Bigger seabirds like these shag are also approachable if you have the right approach. You need to be calm and slow. 

Wide angle wildlife photography is best done looking up at the subject so place the camera on the ground or better still a beanbag. Set it to where you believe your subject will approach, move back and wait. That’s the thing about wide angle wildlife photography, you still have to wait. You also get less images simply because you can’t move the camera and as any wildlife photographer will tell you an animal will often do what you least expect. However, what success you do get will look infinitely better than anything taken with a telephoto.

These days when images are so easy to capture the art of taking a few really good images has almost caved in to taking hundreds of mediocre ones, so have faith and be patient. I’d rather take six great images in a year than thousands of OK ones.

Once you have your camera in the right position, you’ll need to consider which focus mode to select. I tend to opt for the wide area just to give myself the best chance of focusing on the animal. I also set continuous autofocus. Generally it works, but there are always times when your subject is outside the focus area. Those times are when you learn a new set of swear words.


While birds are nesting you have to be exceptionally careful and respectful. This shag was nesting at the feet of people observing puffins so was used to people being within pecking distance. I would never have tried this shot to a bord unfamiliar to humans. 

Rather than getting up close to your subject you can create context about their environment with a wide angle lens. Where an animal lives is a part of wildlife photography, not just tight in portraits. Imagine if every elephant picture was just a close up, viewers would never know where and how an elephant lived and you’d be better off saving money on a safari and just going to a zoo.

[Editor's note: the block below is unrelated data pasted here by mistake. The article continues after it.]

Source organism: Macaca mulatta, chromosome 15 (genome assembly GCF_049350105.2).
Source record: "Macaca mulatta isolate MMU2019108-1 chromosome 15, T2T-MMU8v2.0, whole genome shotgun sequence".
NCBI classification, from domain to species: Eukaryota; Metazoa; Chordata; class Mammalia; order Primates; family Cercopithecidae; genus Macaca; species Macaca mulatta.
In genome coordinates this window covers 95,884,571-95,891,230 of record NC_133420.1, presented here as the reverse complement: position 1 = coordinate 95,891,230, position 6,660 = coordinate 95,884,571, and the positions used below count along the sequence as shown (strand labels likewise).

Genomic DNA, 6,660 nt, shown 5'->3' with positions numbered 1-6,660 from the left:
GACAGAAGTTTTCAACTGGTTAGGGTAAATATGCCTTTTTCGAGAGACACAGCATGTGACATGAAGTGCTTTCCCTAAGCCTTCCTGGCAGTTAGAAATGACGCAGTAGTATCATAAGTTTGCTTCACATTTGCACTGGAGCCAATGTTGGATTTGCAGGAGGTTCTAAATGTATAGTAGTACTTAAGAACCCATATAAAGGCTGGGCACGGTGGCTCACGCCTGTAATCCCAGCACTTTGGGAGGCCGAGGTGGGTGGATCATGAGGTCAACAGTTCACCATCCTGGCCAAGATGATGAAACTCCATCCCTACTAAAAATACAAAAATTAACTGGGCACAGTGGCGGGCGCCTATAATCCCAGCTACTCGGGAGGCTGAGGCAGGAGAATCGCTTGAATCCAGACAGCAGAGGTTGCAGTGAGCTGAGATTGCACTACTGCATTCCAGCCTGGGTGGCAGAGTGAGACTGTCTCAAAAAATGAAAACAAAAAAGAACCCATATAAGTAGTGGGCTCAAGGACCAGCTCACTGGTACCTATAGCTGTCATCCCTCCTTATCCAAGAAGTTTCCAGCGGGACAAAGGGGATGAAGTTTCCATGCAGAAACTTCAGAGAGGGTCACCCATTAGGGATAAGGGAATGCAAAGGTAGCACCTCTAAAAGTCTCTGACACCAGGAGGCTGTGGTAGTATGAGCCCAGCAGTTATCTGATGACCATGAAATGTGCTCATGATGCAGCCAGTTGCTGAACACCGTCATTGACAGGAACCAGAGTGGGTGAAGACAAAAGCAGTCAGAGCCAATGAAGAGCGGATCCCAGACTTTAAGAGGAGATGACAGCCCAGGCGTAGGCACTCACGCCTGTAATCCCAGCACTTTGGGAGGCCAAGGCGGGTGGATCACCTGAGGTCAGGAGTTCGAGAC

All the same principles of landscape photography apply when taking pictures this way. You need dramatic light and a pleasing composition. And do not place the animal in the centre of the frame if you can help it. A very powerful technique is to get the animal’s head or better still eye, on a rule of thirds intersection, where the third dividing lines cross. If you have a grid facility on your camera use it, you’ll be glad that you did.

So if you find yourself reaching for a lens with a focal length with more zeros than one, or wishing you had such a lens to be a great wildlife photographer, think again. Wildlife photography is about using the landscape and animals that live within it to create jaw dropping imagers for the people who were not there to enjoy the moment. There is no rule to say how long your lens should be.


Of course, when you are confident enough, you can move up to larger and more dangerous animals. This bull elephant was photographed using a remote trigger.

The post Wildlife Photography With a Wide Angle Lens appeared first on Telephoto.com.